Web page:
The bucolic setting of the Georgian Church, in meadows by the Thames, hasn’t changed significantly since it was shown in Turner’s view from Richmond Hill of 1820. However, the church lacked meeting spaces, WC and catering facilities. Hence our commission for an extension to provide these.
The only feasible site, preserving key views of the Church, was a space between the end of the south transept and a house on the churchyard boundary. We proposed a simple box, seen as an extension of the high brick wall surrounding the churchyard, with handmade bricks and pointing to match. A gap between the church and the new building, connected by a minimal glass link, forms a sliver of outdoor courtyard for the new parish room and retains visibility and breathing space to the transept windows.
The single new window facing the churchyard is screened with triangular honeycomb tiles to minimise the sense of overlooking. The entrance, into the glass link, is covered with a pierced metal screen bearing the words ‘All Are Welcome’. When in use it folds back to reveal the entry door. The new building provides a wheelchair accessible WC and, crucially, disabled access to the church down a gentle ramp.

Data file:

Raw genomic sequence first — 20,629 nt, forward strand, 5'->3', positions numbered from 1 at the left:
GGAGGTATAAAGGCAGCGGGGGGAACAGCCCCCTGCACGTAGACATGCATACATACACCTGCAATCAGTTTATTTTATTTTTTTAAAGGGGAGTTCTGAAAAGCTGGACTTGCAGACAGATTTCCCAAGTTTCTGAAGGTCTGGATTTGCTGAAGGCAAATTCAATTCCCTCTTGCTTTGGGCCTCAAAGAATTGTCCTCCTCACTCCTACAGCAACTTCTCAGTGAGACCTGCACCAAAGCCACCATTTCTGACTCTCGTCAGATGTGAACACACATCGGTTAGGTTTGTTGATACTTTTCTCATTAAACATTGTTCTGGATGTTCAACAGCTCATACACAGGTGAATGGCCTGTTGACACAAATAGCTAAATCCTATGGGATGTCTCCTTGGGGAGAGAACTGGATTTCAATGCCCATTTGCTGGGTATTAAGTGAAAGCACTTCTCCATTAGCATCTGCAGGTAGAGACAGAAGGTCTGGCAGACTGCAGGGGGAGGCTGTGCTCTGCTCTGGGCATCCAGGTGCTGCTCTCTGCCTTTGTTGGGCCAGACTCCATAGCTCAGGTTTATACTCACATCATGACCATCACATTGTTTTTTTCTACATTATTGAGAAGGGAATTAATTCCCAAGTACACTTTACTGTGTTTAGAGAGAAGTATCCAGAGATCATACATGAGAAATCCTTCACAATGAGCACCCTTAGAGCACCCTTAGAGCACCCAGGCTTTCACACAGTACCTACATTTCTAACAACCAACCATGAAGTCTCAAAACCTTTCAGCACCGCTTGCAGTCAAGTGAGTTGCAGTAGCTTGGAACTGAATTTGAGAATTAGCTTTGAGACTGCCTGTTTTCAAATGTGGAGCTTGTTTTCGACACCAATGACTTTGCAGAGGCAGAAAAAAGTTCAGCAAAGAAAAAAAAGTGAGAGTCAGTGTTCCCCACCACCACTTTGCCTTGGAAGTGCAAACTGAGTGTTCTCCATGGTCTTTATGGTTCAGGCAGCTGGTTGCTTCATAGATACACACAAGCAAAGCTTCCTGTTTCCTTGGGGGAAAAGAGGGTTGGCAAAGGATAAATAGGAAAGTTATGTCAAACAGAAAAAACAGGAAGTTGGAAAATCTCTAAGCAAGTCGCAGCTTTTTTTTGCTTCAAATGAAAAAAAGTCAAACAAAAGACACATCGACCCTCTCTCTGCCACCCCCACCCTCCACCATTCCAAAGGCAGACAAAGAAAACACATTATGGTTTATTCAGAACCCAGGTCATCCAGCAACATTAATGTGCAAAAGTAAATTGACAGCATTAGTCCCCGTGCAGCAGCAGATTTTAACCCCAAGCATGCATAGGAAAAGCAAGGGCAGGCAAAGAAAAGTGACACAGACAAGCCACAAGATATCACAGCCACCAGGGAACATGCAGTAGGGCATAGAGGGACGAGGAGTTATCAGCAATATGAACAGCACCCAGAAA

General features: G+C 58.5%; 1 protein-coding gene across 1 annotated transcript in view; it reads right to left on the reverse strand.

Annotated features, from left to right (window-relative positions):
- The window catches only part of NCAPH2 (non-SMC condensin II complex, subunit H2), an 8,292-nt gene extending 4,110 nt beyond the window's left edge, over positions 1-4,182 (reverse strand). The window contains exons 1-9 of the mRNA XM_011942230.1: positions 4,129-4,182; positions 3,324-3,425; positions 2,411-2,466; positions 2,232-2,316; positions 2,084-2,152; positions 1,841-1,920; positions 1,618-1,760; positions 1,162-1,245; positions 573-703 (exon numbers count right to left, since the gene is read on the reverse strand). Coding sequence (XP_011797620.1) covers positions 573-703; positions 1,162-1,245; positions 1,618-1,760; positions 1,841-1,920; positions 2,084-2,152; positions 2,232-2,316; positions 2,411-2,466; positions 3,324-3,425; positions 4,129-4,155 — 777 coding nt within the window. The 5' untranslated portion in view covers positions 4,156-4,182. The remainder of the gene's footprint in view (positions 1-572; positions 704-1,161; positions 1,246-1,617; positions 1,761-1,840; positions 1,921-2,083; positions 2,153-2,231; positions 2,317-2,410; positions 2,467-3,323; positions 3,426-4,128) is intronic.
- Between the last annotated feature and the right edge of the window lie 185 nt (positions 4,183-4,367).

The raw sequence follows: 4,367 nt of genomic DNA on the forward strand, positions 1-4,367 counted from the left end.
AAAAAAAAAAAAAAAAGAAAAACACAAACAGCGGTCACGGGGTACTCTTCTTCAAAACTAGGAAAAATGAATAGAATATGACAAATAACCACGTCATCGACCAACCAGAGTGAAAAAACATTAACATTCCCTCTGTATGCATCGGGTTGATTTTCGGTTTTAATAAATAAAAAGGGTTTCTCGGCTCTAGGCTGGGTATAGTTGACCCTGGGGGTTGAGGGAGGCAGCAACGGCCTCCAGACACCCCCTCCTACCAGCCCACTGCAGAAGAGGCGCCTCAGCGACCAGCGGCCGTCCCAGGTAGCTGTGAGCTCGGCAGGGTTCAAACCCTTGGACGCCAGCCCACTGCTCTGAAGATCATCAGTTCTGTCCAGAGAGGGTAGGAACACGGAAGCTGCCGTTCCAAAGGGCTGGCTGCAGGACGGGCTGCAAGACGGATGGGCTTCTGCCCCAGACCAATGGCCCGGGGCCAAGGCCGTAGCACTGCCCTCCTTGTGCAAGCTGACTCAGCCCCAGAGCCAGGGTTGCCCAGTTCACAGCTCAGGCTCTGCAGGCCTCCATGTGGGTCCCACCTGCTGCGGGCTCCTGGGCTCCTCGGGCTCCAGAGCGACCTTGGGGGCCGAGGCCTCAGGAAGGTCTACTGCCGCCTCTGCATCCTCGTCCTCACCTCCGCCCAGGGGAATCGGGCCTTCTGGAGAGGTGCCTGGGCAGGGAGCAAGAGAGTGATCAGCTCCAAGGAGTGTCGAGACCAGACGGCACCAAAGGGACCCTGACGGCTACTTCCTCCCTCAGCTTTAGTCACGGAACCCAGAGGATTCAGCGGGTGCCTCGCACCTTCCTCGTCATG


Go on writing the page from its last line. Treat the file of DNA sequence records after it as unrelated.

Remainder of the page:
The site’s sensitivity, including burial vaults beneath, meant that permissions and construction were challenging. Following archaeological investigation it was decided that it would be less intrusive to simply fill some of the emptied vaults to form concrete footings instead of the initially planned mini-piling. Sitework had to accommodate weddings, funerals and services.
The building’s successful completion, a project of eight years, is down to the determination and optimism of the vicar and parishioners and an excellent builder. It was blessed by the Bishop of Kingston on November 25th, 2018.
Pictures by Lance McNulty